More than $15 billion has been raised by over 70 international governments to fund Afghanistan until 2020.
The world powers, led by the United States and the European Union, pledged the investment in the interests of global security.
A decade after US forces aided the expulsion of Taliban militants from Kabul, the city is facing a renascent Taliban. The donor conference in Brussels articulated a growing acceptance of ongoing US-led coalition involvement in Afghanistan.
“The war for the future is being fought in Asia. We must stand our ground in Afghanistan,” said India’s deputy foreign minister, M.J. Akbar, Reuters reported.
World powers raised $15 billion for Afghanistan on Wednesday to fund the country over the next four years, while the European Union said it will revive a blocked peace process after 40 years of conflict.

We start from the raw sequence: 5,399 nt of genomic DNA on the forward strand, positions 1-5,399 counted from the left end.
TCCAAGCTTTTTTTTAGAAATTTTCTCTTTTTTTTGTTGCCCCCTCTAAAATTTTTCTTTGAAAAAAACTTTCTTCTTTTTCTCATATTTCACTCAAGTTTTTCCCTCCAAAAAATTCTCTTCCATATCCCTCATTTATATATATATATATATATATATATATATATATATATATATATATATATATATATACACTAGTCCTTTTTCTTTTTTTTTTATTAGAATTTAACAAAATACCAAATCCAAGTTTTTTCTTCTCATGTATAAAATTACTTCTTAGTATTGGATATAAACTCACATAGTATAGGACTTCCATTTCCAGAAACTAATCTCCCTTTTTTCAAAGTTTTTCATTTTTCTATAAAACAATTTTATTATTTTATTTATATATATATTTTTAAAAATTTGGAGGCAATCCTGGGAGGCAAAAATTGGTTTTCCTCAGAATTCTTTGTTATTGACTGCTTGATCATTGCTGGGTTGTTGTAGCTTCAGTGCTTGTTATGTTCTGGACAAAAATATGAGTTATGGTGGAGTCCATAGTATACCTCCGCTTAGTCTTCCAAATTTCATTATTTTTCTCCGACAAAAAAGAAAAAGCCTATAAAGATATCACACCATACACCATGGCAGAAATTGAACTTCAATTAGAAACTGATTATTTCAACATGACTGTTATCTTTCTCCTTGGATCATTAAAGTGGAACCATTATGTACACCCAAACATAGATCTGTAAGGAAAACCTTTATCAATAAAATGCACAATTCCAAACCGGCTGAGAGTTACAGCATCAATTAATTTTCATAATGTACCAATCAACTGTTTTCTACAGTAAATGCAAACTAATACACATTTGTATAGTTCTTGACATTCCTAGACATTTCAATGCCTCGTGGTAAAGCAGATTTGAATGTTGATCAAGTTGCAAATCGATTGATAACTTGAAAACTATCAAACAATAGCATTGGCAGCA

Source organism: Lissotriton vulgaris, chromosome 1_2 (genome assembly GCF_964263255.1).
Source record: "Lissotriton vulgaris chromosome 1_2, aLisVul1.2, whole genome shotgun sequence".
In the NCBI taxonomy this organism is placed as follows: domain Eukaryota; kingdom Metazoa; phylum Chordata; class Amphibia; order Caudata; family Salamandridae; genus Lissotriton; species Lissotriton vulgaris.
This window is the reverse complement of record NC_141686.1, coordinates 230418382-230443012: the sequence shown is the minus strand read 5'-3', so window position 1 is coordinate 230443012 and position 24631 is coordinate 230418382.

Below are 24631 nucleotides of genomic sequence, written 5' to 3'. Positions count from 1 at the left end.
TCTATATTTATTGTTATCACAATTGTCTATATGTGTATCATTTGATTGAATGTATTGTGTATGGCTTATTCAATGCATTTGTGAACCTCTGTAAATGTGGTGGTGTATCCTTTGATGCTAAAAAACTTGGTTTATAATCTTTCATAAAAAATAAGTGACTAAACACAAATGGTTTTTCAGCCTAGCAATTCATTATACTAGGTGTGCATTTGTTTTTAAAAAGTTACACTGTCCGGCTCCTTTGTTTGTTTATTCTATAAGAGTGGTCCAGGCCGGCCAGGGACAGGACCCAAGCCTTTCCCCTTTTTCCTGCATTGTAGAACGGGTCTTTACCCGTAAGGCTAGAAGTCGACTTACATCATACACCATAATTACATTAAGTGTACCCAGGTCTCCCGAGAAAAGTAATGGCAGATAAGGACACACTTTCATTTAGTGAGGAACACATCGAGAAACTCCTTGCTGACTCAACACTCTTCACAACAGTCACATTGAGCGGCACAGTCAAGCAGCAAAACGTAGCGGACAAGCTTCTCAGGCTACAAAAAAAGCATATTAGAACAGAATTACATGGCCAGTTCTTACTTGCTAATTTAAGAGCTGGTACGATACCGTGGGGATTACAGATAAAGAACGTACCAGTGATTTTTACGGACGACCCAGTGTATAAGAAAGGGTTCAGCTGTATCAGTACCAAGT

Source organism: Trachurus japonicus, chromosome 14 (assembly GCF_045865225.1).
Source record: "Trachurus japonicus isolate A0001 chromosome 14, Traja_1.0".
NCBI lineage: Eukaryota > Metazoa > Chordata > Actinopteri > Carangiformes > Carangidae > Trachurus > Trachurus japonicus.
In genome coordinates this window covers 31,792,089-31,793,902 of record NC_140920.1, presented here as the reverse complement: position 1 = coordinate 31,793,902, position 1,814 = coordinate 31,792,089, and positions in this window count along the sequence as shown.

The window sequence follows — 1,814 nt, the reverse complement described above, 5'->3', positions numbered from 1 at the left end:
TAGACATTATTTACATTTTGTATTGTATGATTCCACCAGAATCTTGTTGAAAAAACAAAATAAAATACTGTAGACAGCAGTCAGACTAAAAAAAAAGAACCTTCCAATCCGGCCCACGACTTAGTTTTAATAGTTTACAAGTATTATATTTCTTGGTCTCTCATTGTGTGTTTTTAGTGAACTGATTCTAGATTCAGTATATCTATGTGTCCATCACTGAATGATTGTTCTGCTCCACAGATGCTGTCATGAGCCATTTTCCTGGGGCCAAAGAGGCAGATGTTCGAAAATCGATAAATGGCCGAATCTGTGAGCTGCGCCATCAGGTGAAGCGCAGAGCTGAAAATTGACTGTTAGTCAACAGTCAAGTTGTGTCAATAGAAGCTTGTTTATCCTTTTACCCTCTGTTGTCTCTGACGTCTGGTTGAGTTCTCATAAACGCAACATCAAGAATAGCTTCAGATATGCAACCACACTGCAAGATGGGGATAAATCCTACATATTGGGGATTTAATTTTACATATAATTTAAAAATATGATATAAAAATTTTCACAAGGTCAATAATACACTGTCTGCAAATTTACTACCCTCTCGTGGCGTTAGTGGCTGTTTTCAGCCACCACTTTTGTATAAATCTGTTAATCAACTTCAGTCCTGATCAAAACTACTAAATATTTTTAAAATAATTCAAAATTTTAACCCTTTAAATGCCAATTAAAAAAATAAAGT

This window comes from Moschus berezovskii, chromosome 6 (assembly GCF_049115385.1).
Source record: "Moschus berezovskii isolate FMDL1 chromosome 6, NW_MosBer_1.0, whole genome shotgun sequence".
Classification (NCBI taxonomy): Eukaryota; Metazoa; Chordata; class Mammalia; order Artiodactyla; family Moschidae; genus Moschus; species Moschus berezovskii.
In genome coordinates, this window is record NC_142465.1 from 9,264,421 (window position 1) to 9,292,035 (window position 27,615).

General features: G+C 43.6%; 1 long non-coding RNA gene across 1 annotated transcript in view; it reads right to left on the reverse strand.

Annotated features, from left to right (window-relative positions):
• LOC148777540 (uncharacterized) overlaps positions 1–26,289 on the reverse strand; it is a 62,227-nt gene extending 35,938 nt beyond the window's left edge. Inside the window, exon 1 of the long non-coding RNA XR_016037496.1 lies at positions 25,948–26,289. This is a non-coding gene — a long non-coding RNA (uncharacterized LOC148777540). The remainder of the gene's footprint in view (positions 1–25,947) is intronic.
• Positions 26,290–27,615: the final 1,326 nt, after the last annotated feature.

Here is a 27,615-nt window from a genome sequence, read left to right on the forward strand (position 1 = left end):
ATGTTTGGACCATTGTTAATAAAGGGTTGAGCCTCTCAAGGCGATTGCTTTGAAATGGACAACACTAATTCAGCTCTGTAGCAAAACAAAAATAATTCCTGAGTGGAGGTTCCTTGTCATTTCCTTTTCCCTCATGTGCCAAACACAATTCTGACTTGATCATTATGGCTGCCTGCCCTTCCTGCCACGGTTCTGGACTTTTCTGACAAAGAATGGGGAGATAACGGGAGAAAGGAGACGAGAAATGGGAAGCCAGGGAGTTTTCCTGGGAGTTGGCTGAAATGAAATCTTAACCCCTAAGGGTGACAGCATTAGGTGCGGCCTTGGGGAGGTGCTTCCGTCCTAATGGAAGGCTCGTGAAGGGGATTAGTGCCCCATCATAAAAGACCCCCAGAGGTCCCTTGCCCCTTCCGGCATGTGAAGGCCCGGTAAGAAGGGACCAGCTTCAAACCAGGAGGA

The large sum will require Afghanistan to agree to an array of political, economic and social reforms. Controversially, the European Union seeks to send Afghan nationals whose asylum requests fail back to Kabul, despite stating that their EU donation is unrelated to the aid being sent to Afghanistan. The New York Times reported that Federica Mogherini, representative of the European Union foreign affairs and security said, “there is never, ever a link between our development aid and whatever we do on migration.”
The conference prompted hundreds of protesters, mainly of Shi’ite Hazara minority, to voice their concern at the agreement pressuring Kabul to accept Afghan citizens. In 2015, approximately 213,000 Afghans arrived in Europe. 50 to 60 per cent of the asylum requests in 2015 were denied, which leaves thousands of refugees who may be forced to return to Afghanistan.
Protesters and rights groups have argued that Kabul is still subject to frequent terrorist attacks and faces an expanding Taliban insurgency, while European governments insist that many parts of Afghanistan are safe. Protester Ali Reza held a banner outside the conference that said: “We Will Not Go Back.”
European governments are juggling increasing opposition from their constituents amidst growing hostility towards immigration. “I hope that the newly signed repatriation agreement with Afghanistan will be implemented in practice,” said German Foreign Minister Frank-Walter Steinmeier. – Sinead Fogarty